Ghana’s Judicial Council has suspended 22 magistrates and circuit court judges after more than 30 of them were seen in video footage allegedly receiving money from litigants to influence judgements.
The Council’s decision follows a two-year investigation by Ghanaian journalist, Anas Aremeyaw Anas, which captured 34 superior and lower court judges, and over 100 court officials in a 500-minute video, demanding and receiving bribes in order to sway verdicts.
it is unfortunate that justice is now for sale in this country
Chief Justice Georgina Theodora Woode has begun investigations to establish whether there is a prima facie case against each of the 12 high court judges implicated in the video, which has created public uproar.
“The Judicial Council has also instituted the necessary investigative processes to identify, for further disciplinary actions, other court officials, who may have collaborated in these alleged acts of grave misconduct,” the council’s secretary, Justice Alex B. Poku-Acheampong, said in a statement.
One judge suffered a stroke and another collapsed after their names were mentioned on radio while some quietly tendered their resignation letters and official vehicles to the chief justice, but these were rejected, local media reported on Thursday.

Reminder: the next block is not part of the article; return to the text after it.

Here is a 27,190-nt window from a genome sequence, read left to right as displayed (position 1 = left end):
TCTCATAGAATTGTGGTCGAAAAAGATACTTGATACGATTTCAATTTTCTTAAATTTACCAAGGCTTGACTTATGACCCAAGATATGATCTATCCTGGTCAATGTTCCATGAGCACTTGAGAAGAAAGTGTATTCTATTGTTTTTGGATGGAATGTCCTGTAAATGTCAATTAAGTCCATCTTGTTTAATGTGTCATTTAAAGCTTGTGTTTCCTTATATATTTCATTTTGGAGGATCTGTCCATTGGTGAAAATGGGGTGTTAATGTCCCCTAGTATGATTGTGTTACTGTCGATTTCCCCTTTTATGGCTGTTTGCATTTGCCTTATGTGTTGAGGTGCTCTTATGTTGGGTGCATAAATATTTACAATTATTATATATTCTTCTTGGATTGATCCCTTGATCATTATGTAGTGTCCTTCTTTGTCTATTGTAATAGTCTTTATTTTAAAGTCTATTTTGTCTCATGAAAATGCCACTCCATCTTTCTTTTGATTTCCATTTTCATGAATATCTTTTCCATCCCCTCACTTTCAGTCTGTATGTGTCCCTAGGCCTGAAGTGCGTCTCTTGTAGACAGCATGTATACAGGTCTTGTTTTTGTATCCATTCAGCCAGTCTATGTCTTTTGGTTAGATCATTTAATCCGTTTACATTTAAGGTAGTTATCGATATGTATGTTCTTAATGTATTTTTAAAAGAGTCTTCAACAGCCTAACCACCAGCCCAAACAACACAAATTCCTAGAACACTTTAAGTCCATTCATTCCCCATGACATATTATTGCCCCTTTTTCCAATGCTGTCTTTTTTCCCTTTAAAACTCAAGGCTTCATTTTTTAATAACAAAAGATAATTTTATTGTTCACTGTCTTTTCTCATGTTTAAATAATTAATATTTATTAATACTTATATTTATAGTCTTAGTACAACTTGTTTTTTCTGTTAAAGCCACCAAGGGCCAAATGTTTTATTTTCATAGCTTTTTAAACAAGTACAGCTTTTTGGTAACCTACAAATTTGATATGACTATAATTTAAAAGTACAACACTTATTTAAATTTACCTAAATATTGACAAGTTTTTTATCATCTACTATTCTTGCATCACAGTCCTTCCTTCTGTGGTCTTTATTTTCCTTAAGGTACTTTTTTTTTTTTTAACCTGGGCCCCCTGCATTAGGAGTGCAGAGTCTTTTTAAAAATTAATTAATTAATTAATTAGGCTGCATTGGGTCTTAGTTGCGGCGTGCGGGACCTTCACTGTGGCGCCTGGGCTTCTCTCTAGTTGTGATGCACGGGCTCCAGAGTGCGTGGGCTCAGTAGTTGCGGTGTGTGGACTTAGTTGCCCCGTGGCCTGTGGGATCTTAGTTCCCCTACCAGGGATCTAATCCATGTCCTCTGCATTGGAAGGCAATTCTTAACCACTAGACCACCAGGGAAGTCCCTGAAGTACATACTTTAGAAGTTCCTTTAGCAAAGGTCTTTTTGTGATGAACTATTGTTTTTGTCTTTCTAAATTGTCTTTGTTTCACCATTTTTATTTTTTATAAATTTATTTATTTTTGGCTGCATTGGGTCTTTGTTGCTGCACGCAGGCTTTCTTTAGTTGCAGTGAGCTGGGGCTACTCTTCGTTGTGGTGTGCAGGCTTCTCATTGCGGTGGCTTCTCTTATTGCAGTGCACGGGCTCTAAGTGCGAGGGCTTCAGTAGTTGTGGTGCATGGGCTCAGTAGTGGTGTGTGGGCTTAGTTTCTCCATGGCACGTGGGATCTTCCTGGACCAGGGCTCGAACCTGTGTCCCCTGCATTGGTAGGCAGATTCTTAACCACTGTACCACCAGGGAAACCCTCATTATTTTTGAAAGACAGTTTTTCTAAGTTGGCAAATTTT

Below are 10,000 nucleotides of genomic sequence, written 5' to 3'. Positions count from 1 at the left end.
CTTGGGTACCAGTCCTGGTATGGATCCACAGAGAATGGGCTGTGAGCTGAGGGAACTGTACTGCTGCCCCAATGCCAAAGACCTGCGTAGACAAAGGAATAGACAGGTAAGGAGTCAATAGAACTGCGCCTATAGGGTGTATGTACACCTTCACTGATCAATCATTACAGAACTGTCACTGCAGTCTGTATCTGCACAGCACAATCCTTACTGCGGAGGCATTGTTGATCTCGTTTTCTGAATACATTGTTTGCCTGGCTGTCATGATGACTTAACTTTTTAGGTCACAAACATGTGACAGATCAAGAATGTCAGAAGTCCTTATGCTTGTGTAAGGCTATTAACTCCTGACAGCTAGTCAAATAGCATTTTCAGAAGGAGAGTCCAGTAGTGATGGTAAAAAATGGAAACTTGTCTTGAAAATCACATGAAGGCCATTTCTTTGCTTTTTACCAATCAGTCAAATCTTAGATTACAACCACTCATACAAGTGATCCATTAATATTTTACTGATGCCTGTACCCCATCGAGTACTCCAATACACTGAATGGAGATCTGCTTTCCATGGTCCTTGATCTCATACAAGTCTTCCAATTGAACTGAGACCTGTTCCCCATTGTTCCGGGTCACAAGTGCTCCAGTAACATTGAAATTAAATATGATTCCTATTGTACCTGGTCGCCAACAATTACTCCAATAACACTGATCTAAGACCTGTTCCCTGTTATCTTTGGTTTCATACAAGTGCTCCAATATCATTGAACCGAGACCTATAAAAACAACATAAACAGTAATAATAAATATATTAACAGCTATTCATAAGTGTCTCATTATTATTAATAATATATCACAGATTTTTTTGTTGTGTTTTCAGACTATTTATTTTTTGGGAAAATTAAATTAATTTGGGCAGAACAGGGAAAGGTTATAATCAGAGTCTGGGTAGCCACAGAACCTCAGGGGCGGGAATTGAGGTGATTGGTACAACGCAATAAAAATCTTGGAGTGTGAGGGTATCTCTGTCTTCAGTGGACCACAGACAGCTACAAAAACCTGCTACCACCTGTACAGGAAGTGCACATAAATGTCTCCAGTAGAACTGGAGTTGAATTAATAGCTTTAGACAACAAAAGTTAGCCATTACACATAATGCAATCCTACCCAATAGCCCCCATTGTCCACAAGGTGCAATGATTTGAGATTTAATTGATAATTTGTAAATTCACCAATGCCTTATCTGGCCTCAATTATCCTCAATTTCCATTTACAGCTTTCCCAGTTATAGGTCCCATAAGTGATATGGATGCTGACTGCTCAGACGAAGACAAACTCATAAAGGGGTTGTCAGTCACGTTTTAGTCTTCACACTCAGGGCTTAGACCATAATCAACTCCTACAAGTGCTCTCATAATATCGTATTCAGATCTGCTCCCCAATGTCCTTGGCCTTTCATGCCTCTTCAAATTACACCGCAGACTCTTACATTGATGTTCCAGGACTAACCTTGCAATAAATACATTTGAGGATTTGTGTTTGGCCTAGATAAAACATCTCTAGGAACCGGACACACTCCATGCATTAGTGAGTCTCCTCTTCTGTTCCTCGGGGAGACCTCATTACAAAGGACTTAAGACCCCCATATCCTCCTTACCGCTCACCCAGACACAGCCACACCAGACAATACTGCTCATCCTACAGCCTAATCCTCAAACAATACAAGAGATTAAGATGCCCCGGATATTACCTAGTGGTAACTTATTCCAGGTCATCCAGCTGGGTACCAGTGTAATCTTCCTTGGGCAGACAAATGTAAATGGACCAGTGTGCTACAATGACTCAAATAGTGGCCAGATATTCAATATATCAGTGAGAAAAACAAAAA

“The authority needs to act swiftly to preserve our justice system, when we’ve a problem with the executive or the legislators we run to the judiciary and now look at what they are doing,” a teacher, Patrick Tuffour told The Africa Report on Thursday.
“This thing has gone on for a very long time, it is unfortunate that justice is now for sale in this country, when you file a case for example and you’re to pay let’s say 100 cedis, they’ll [court officials] end up giving you a five-cedi receipt,” he said.
“This corruption thing will continue, how will the judges build their houses, with this exposé, they will now modify their tactics using the local people, we should only hope that action will be taken, if not this is not the best,” an official of the Ghana education service, Francis Kanwilley said.
But the Judicial Council has assured the public it would not spare any of the judges and the court officials cited in the alleged corruption exposé.
“The Judicial Council would like to assure the general public that the outcome of these processes would be made fully public and no one will be spared appropriate sanctions, where culpability is established,” the statement said on Wednesday.
Four lawyers were in August 2011 summoned before the country’s general legal counsel by the Association of Judges and Magistrates for making allegations of endemic bribery and corruption against the judiciary.